Skylar Diggins

Skylar Diggins reflects on getting cut from World Championships team

Leave a comment

Skylar Diggins met with U.S. women’s national team director Carol Callan and coach Geno Auriemma in September in France to receive news common in sports but unusual for a player of her stature.

You didn’t make the team.

Diggins, an All-American at Notre Dame and All-Star with the WNBA’s Tulsa Shock, was one of three cuts following the U.S.’ exhibition loss to France on Sept. 21, six days before the World Championships. Diggins didn’t play against France, the U.S.’ first loss since 2011.

The cuts brought the U.S. down to 13 players. One more player was cut later that week to reach the roster maximum of 12. The Olympic roster chosen next year is also a maximum of 12.

“We have the best players in the world competing to be on the best team in the world,” Diggins said while in New York for NBA All-Star weekend. “It’s going to be challenging. There’s only 12 spots, and there’s way, way, way more than 12 players who could be deserving of those spots.

“The committee chose what they wanted. For me, it’s all about that experience. I have many years with USA Basketball, many great experiences. Any time they call on me, I’m going to show up and try out to make a team.”

Diggins, a guard, tried out for the team following her second professional season and a WNBA Most Improved Player award.

The guards who made the team included Olympic champions Diana Taurasi, Sue Bird and Lindsay Whalen as well as Odyssey Sims, Diggins’ teammate with the Tulsa Shock who was coming off her rookie season.

The U.S., without Diggins, won the World Championship in Turkey to clinch a 2016 Olympic berth.

Asked if there’s anything Diggins wanted to say to or show Auriemma in future camps before the Olympic team is chosen, she said no.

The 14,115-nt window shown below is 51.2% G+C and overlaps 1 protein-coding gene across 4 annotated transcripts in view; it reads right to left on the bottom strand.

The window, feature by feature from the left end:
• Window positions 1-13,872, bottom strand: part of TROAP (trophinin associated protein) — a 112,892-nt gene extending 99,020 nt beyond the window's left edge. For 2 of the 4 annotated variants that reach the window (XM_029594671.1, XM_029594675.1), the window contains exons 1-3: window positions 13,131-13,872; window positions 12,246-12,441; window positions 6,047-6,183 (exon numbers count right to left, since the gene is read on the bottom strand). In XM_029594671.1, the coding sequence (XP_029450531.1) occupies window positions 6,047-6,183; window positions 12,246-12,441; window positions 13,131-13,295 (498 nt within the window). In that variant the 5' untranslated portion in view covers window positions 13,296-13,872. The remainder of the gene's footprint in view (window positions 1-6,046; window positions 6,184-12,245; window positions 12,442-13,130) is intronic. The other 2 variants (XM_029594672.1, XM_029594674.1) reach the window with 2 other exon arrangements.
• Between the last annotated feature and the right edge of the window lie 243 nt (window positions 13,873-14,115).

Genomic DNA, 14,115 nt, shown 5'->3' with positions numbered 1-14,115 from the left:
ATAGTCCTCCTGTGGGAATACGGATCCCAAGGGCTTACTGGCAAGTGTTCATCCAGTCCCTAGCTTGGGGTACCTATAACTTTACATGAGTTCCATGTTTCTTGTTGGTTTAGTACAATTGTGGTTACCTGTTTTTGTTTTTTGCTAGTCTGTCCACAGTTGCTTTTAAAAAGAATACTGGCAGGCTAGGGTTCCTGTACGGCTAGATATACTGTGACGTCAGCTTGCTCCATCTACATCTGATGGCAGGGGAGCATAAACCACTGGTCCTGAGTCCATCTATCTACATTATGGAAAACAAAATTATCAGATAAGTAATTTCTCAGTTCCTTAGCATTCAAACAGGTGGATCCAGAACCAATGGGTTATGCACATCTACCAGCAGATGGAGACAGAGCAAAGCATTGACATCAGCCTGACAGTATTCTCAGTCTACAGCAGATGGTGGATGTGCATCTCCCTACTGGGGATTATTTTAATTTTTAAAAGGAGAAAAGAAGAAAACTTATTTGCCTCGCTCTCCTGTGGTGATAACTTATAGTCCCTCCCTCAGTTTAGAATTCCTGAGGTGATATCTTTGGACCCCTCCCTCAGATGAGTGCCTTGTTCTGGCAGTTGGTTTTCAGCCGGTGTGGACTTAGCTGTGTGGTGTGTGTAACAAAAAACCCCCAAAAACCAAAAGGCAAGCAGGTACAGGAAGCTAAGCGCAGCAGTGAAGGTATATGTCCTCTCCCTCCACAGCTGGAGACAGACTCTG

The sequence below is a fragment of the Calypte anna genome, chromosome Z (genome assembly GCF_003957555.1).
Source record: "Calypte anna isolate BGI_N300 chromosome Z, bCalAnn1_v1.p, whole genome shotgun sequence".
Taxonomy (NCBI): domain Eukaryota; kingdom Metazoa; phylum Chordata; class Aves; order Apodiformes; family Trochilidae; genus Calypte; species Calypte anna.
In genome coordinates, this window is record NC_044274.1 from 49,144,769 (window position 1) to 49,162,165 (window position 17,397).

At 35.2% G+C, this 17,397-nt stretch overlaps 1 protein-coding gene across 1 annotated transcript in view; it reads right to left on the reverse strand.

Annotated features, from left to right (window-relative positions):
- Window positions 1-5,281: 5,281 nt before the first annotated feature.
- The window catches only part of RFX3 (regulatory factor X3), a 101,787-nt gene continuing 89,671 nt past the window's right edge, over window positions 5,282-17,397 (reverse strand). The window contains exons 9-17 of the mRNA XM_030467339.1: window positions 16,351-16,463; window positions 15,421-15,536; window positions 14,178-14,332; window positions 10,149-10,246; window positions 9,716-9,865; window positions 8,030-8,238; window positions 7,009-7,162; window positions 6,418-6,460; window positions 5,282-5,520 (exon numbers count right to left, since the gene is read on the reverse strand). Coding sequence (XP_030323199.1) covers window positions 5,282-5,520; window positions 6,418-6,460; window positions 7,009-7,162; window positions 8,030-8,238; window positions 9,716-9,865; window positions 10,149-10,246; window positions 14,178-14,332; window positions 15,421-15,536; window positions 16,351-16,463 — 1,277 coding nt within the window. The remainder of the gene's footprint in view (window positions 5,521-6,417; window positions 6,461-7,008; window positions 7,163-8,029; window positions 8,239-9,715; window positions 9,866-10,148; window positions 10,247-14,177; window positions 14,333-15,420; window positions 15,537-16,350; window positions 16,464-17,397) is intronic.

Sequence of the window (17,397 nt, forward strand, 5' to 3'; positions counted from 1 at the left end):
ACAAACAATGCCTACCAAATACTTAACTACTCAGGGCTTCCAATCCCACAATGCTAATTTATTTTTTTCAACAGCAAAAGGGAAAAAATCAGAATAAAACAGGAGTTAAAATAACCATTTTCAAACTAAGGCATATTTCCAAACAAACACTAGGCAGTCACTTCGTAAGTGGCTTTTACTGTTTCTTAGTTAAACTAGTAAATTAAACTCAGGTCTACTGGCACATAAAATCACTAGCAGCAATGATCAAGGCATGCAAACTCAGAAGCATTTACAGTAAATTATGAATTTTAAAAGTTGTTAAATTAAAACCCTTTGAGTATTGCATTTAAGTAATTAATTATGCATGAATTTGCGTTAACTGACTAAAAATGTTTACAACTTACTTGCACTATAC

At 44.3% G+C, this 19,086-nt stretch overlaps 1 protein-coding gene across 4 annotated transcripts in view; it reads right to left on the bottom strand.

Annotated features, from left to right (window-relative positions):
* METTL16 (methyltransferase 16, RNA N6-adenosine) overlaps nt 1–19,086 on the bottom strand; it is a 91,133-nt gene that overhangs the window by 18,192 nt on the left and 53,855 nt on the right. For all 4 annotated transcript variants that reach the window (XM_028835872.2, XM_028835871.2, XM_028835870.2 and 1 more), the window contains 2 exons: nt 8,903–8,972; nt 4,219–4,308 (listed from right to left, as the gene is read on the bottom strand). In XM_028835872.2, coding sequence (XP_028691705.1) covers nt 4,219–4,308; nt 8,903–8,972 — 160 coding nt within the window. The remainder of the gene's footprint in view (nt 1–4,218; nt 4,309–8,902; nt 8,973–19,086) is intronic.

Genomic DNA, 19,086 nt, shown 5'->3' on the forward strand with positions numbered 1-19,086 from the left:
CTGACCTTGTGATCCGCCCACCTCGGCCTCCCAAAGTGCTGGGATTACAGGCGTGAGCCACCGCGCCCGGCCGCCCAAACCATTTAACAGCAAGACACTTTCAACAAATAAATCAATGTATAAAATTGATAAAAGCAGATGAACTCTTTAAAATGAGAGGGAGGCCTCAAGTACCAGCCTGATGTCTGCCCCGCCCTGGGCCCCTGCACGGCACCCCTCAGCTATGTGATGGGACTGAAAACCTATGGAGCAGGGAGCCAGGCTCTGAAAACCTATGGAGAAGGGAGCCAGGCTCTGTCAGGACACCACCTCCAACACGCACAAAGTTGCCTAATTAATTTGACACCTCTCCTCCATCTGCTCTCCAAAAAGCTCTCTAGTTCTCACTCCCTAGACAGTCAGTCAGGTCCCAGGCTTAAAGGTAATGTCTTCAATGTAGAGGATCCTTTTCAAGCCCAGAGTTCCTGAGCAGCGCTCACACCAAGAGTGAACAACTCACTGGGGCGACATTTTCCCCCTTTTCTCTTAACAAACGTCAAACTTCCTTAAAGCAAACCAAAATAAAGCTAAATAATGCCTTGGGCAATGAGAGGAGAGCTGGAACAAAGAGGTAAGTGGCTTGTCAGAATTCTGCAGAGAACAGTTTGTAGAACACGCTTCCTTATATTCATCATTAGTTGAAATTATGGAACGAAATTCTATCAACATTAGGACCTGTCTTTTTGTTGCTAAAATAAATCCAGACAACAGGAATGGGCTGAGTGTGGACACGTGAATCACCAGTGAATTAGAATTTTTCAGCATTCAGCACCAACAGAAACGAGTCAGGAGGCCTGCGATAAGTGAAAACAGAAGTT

“I’m going to continue to be myself,” Diggins said. “I learned a lot from the vets out there.”

In September, Auriemma spoke to the difficulty in selecting a 12-player team among the U.S. talent pool. And that was without the injured frontcourt players Tamika Catchings, Sylvia Fowles and Candace Parker.

The final four players cut — Diggins, Stefanie Dolson, Kayla McBride and Jantel Lavender — were all 25 and younger.

“They’re young pros with not a lot of international experience, and they’re all playing positions that are difficult to crack into the lineup,” Auriemma said in a press release, before Lavender was the last cut to accommodate Brittney Griner. “Every one of those players that weren’t chosen will be a huge part of USA Basketball going forward. It’s just like so many before them, this is not the right time.”

Though Diggins played for a rival of Auriemma’s Connecticut in college, they embraced following Diggins’ final Notre Dame game, a 2013 NCAA Tournament semifinal defeat to UConn.

“He told me not to let this game define my legacy and said I have done more for the sport than some people who have won four national championships,” Diggins said then, according to the Chicago Tribune.

Diggins’ third WNBA season starts in June.

Australia’s Lauren Jackson thinks about retiring from basketball daily

Mark Spitz takes on Katie Ledecky’s challenge

Getty Images
Leave a comment

Swimmers around the world took on Katie Ledecky‘s milk-glass challenge since it became a social media sensation, including one of the few Americans with more Olympic gold medals.

Mark Spitz, who won seven golds at the 1972 Munich Games, took 10 strokes in an at-home pool while perfectly balancing a glass of what appeared to be water on his head.